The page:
You should be able to review a/c's and tax linkage to see what the $96 is for. but deleting it is not wrong. The IRS won't argue if you're audited. 

 

5. Is there anything else I need to be aware of in order to handle this condo property simply?

yes, don't treat it as rental property. since you are a sole proprietor there is really no differentiation between the business you own and the property you own that the business operates out of. you are complicating your tax situation needlessly.

 

 

 

if the use is not 100% for business then you would be subject to the rules for Home-Office.

further, if not 100% business use but you meet the H-O rules. you would need to set up the H-O through schedule C. but again there is no rent just a proration of expenses between business - Schedule C and personal - Schedule A to the extent deductible.

if you do not meet the H-O rules. again no rent and your mortgage interest and taxes would be reported on Schedule A. other expenses such as repairs, HOA fees, insurance would not be deductible'

 

Qualified Home Office

IRC 280A(c)(1)

to qualify for deductions, the area in the home used for business must be used regularly and exclusively

1) as the principal place of business including administrative use

2) as a place to meet with clients in the normal course of business, or

3) in connection with the business if it is a separate structure not attached to the taxpayer's personal residence

regular use - the area used for business is used on a continuing basis. Occasional or incidental business use does not meet the regular use test 

exclusive use - a specific part of a taxpayer's home is used for business purposes only. there is no requirement that the business portion of a room be physically separated from the rest of the room by a wall, partition or other demarcation. but any personal use of the space, no matter how small, means the exclusive use test is failed.

Administrative use - a H-O will qualify as a principal place of business if

1) the office is used exclusively and regularly for administrative or management activities of a trade or business and 

2) there is no other fixed location where the taxpayer conducts these activities.

 

 

 

 

 

View solution in original post

4 Replies
Mike9241
Level 15

Sole proprietor owns both business and separate office condo, no rent involved.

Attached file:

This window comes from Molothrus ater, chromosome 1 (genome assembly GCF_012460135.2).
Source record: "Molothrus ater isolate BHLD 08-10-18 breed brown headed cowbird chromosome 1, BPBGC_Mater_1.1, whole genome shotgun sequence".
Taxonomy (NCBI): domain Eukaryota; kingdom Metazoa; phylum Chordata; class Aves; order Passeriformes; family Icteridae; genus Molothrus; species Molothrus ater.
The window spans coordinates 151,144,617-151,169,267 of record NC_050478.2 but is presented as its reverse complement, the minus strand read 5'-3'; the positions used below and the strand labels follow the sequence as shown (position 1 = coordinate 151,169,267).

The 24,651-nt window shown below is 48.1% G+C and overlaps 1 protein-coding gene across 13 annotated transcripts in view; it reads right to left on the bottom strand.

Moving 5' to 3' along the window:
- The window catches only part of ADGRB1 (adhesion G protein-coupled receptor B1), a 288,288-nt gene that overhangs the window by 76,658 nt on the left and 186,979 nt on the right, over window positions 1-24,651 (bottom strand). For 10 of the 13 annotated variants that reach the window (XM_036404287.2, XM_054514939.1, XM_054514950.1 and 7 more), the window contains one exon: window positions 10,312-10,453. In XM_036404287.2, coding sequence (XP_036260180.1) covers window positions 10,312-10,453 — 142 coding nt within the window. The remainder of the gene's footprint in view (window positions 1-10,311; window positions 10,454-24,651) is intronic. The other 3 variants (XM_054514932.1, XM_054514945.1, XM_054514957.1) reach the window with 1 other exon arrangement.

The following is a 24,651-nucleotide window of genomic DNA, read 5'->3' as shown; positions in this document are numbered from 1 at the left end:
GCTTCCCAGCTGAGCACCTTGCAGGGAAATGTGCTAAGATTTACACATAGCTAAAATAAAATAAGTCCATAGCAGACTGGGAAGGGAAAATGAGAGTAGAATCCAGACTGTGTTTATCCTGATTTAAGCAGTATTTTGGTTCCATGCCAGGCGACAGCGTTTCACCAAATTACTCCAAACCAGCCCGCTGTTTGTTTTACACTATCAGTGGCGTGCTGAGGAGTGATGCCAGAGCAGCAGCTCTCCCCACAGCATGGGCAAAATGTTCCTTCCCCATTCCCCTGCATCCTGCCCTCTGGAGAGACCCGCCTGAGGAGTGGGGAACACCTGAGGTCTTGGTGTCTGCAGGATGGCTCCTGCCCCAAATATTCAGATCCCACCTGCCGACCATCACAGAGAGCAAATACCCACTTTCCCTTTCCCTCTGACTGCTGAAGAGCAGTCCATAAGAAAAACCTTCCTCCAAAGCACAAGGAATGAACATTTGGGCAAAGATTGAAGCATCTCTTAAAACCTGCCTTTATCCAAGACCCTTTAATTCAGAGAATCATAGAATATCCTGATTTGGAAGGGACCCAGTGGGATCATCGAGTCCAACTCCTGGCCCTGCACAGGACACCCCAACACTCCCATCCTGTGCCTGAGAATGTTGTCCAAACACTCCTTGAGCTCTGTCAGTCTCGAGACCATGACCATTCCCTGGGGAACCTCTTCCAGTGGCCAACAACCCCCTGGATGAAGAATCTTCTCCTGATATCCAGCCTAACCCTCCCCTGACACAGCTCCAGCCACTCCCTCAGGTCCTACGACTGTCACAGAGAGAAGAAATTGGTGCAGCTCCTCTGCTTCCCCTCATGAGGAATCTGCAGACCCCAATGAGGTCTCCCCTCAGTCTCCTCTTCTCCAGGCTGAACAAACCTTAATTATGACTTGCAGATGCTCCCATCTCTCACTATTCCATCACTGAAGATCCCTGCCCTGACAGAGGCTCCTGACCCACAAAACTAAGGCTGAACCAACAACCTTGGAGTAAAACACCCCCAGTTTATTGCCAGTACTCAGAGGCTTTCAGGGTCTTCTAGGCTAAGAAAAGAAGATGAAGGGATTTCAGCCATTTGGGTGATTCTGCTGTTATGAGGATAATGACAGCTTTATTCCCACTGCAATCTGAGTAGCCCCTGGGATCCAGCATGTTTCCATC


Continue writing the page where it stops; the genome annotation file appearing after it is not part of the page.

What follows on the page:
I am a single sole proprietor and file on a Schedule C. I own an office condo and operate a small, low income service business in that space

 

1. I'd prefer not to charge myself rent.

you can't charge yourself rent.  even if you could it would likely be a wash on your return. the Schedule C deduction for the rent paid would be offset by the gross rental income.

 

2. I understand that claiming depreciation on the condo makes financial sense, so I'm doing that. My losses won't get close to $25,000, so I'm probably fine showing my minimal losses on Schedule E.

you do not have rental property, you have an office that you own and work out of. if the condo is only used for business purposes all expenses go on schedule C. 

 

3, Can I claim the deductions related to the business on my Schedule C, including property tax on that office.

as long as it's not used for personal purposes then you can deduct all the expenses on Schedule C. in addition, you are required to take depreciation and report it on Schedule C. since it's business property the condo would have a 39-year life for depreciation purposes.  any part of the cost related to land is not depreciable 

 

4. TurboTax has added a deduction of $96 for management fees to Schedule E. It appears that TurboTax created that $96 deduction when I imported business data from Quickbooks. I don't see any amount totaling $96 in Quickbooks. Plus, I don't have a "management fees" account in Quickbooks and don't believe I've paid any management fees in real life. This could be a repairs and maintenance deduction, but all of those accounts appear to total their correct amounts on Schedule C. Any idea of what the $96 management fee might be? Since I don't have documentation for that amount, I'd prefer to delete it to avoid problems if I'm audited.